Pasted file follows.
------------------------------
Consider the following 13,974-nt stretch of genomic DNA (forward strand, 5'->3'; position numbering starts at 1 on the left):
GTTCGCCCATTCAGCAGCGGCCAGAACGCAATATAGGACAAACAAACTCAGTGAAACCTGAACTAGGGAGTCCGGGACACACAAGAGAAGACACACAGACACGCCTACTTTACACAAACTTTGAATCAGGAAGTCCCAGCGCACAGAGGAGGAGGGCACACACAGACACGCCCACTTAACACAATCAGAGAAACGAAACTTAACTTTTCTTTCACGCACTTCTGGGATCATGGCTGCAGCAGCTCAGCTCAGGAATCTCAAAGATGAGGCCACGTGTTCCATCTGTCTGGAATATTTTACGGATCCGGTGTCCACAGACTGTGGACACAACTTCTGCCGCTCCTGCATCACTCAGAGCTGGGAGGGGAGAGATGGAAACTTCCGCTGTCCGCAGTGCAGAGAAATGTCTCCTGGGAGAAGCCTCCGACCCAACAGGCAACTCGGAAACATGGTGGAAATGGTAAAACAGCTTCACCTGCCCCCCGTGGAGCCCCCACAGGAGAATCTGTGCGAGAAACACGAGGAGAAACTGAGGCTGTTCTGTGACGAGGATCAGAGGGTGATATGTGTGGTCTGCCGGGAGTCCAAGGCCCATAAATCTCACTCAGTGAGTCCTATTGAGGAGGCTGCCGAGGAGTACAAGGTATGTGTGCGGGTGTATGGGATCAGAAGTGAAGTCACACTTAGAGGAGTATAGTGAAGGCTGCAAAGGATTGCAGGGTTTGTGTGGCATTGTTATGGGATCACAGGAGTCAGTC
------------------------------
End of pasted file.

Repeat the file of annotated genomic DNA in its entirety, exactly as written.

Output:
Consider the following 13,974-nt stretch of genomic DNA (forward strand, 5'->3'; position numbering starts at 1 on the left):
GTTCGCCCATTCAGCAGCGGCCAGAACGCAATATAGGACAAACAAACTCAGTGAAACCTGAACTAGGGAGTCCGGGACACACAAGAGAAGACACACAGACACGCCTACTTTACACAAACTTTGAATCAGGAAGTCCCAGCGCACAGAGGAGGAGGGCACACACAGACACGCCCACTTAACACAATCAGAGAAACGAAACTTAACTTTTCTTTCACGCACTTCTGGGATCATGGCTGCAGCAGCTCAGCTCAGGAATCTCAAAGATGAGGCCACGTGTTCCATCTGTCTGGAATATTTTACGGATCCGGTGTCCACAGACTGTGGACACAACTTCTGCCGCTCCTGCATCACTCAGAGCTGGGAGGGGAGAGATGGAAACTTCCGCTGTCCGCAGTGCAGAGAAATGTCTCCTGGGAGAAGCCTCCGACCCAACAGGCAACTCGGAAACATGGTGGAAATGGTAAAACAGCTTCACCTGCCCCCCGTGGAGCCCCCACAGGAGAATCTGTGCGAGAAACACGAGGAGAAACTGAGGCTGTTCTGTGACGAGGATCAGAGGGTGATATGTGTGGTCTGCCGGGAGTCCAAGGCCCATAAATCTCACTCAGTGAGTCCTATTGAGGAGGCTGCCGAGGAGTACAAGGTATGTGTGCGGGTGTATGGGATCAGAAGTGAAGTCACACTTAGAGGAGTATAGTGAAGGCTGCAAAGGATTGCAGGGTTTGTGTGGCATTGTTATGGGATCACAGGAGTCAGTC